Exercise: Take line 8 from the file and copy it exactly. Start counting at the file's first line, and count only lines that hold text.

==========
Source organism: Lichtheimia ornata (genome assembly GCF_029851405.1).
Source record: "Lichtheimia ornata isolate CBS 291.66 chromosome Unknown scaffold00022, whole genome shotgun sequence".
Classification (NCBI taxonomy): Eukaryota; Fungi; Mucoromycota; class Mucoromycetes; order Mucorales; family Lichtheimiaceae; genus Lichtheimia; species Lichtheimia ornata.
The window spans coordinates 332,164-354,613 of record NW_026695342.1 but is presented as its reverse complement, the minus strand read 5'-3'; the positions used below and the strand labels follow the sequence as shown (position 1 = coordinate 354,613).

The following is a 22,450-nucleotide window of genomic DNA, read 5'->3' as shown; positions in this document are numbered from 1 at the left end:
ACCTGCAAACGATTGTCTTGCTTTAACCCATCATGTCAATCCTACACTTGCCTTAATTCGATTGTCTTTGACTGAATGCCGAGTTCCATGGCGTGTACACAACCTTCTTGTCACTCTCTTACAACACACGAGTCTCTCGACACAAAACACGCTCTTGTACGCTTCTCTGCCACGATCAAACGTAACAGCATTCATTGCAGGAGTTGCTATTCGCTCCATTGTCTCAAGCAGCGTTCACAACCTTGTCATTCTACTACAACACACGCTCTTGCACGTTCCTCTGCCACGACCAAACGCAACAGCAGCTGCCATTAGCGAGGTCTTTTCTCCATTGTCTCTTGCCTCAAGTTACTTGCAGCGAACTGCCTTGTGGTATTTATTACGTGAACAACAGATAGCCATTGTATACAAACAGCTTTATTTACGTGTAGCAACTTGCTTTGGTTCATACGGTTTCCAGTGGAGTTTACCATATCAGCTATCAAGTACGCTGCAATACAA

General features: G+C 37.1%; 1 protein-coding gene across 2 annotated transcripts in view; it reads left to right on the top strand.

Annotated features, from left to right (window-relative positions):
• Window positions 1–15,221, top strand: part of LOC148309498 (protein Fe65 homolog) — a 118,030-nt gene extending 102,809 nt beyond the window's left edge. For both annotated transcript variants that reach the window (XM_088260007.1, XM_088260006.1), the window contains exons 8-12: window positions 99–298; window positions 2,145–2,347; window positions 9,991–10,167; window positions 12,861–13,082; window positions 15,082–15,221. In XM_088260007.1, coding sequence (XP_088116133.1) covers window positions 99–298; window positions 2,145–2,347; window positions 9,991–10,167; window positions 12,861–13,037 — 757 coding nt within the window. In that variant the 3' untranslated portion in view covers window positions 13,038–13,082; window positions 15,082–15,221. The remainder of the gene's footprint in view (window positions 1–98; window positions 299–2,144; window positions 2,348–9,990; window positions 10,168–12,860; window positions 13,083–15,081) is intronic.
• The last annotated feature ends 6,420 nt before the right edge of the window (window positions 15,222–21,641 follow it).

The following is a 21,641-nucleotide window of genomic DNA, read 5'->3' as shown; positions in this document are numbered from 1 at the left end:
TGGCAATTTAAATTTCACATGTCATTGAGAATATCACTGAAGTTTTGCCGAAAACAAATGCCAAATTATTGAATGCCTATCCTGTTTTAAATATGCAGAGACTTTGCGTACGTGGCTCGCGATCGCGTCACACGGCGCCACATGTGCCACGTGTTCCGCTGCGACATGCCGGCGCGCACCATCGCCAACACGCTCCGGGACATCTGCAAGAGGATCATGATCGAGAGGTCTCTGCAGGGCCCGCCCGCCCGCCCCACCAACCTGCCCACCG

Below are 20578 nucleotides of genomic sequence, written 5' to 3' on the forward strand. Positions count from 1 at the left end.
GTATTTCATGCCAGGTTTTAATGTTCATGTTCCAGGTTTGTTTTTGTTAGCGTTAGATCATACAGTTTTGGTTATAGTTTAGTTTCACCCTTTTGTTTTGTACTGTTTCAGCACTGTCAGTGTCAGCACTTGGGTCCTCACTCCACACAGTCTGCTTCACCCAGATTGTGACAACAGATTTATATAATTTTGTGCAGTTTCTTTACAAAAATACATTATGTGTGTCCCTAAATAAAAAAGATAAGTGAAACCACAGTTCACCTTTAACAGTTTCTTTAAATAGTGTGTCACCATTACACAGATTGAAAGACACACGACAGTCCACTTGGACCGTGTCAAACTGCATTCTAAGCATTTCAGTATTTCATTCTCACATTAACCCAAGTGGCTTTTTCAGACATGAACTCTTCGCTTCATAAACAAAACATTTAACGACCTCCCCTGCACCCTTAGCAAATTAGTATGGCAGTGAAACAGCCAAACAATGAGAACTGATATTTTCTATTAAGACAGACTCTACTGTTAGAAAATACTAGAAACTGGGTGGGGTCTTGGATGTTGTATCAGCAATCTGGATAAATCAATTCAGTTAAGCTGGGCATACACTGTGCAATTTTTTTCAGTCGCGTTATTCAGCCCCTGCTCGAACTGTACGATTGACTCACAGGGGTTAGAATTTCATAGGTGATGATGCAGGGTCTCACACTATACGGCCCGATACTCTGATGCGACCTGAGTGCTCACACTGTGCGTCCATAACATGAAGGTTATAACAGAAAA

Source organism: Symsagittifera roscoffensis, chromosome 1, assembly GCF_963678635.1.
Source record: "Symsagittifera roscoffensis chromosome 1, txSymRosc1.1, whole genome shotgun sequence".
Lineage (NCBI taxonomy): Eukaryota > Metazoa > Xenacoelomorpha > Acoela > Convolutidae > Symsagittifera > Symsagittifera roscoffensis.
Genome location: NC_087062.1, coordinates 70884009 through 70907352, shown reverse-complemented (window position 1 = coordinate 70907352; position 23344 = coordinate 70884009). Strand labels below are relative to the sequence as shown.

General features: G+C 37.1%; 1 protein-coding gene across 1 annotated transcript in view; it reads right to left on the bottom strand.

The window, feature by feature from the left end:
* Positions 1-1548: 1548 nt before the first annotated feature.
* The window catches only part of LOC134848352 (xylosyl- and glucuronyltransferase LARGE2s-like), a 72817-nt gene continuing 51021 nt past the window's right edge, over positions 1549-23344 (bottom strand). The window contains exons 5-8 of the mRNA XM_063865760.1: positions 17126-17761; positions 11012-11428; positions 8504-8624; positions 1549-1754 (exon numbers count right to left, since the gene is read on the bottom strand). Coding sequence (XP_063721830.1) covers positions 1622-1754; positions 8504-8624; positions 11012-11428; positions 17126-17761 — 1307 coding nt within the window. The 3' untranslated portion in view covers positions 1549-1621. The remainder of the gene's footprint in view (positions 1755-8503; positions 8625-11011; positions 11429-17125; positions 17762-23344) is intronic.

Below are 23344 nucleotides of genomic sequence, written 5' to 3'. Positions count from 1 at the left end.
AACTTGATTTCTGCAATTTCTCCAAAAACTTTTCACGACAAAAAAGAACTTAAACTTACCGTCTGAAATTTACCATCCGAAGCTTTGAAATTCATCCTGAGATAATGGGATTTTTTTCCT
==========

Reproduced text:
Annotated features, from left to right (window-relative positions):